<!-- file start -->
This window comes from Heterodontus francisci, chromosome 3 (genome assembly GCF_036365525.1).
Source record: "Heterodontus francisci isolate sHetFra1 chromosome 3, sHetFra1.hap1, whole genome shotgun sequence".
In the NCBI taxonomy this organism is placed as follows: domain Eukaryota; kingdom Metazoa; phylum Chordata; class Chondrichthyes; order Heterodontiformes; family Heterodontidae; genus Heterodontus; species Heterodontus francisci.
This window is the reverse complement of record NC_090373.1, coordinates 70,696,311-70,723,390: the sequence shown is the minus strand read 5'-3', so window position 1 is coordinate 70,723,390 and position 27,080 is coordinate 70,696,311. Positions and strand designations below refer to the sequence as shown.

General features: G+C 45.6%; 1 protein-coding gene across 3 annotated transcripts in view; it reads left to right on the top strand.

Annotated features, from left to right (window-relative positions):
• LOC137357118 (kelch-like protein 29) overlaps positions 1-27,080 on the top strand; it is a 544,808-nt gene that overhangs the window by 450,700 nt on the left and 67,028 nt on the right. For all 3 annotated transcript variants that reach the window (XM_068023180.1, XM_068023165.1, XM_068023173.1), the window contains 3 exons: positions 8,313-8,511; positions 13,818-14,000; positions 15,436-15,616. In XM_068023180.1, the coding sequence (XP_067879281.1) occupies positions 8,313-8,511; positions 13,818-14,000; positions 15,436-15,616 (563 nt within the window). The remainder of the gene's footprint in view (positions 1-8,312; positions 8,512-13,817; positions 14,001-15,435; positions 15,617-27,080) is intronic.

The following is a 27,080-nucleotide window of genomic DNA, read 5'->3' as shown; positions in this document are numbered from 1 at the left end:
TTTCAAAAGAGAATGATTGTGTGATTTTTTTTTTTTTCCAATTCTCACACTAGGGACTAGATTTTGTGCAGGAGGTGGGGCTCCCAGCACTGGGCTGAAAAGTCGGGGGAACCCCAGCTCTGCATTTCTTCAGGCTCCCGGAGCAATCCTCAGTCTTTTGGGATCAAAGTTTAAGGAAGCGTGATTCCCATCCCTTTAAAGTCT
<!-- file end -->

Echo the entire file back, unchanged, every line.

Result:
This window comes from Heterodontus francisci, chromosome 3 (genome assembly GCF_036365525.1).
Source record: "Heterodontus francisci isolate sHetFra1 chromosome 3, sHetFra1.hap1, whole genome shotgun sequence".
In the NCBI taxonomy this organism is placed as follows: domain Eukaryota; kingdom Metazoa; phylum Chordata; class Chondrichthyes; order Heterodontiformes; family Heterodontidae; genus Heterodontus; species Heterodontus francisci.
This window is the reverse complement of record NC_090373.1, coordinates 70,696,311-70,723,390: the sequence shown is the minus strand read 5'-3', so window position 1 is coordinate 70,723,390 and position 27,080 is coordinate 70,696,311. Positions and strand designations below refer to the sequence as shown.

General features: G+C 45.6%; 1 protein-coding gene across 3 annotated transcripts in view; it reads left to right on the top strand.

Annotated features, from left to right (window-relative positions):
• LOC137357118 (kelch-like protein 29) overlaps positions 1-27,080 on the top strand; it is a 544,808-nt gene that overhangs the window by 450,700 nt on the left and 67,028 nt on the right. For all 3 annotated transcript variants that reach the window (XM_068023180.1, XM_068023165.1, XM_068023173.1), the window contains 3 exons: positions 8,313-8,511; positions 13,818-14,000; positions 15,436-15,616. In XM_068023180.1, the coding sequence (XP_067879281.1) occupies positions 8,313-8,511; positions 13,818-14,000; positions 15,436-15,616 (563 nt within the window). The remainder of the gene's footprint in view (positions 1-8,312; positions 8,512-13,817; positions 14,001-15,435; positions 15,617-27,080) is intronic.

The following is a 27,080-nucleotide window of genomic DNA, read 5'->3' as shown; positions in this document are numbered from 1 at the left end:
TTTCAAAAGAGAATGATTGTGTGATTTTTTTTTTTTTCCAATTCTCACACTAGGGACTAGATTTTGTGCAGGAGGTGGGGCTCCCAGCACTGGGCTGAAAAGTCGGGGGAACCCCAGCTCTGCATTTCTTCAGGCTCCCGGAGCAATCCTCAGTCTTTTGGGATCAAAGTTTAAGGAAGCGTGATTCCCATCCCTTTAAAGTCT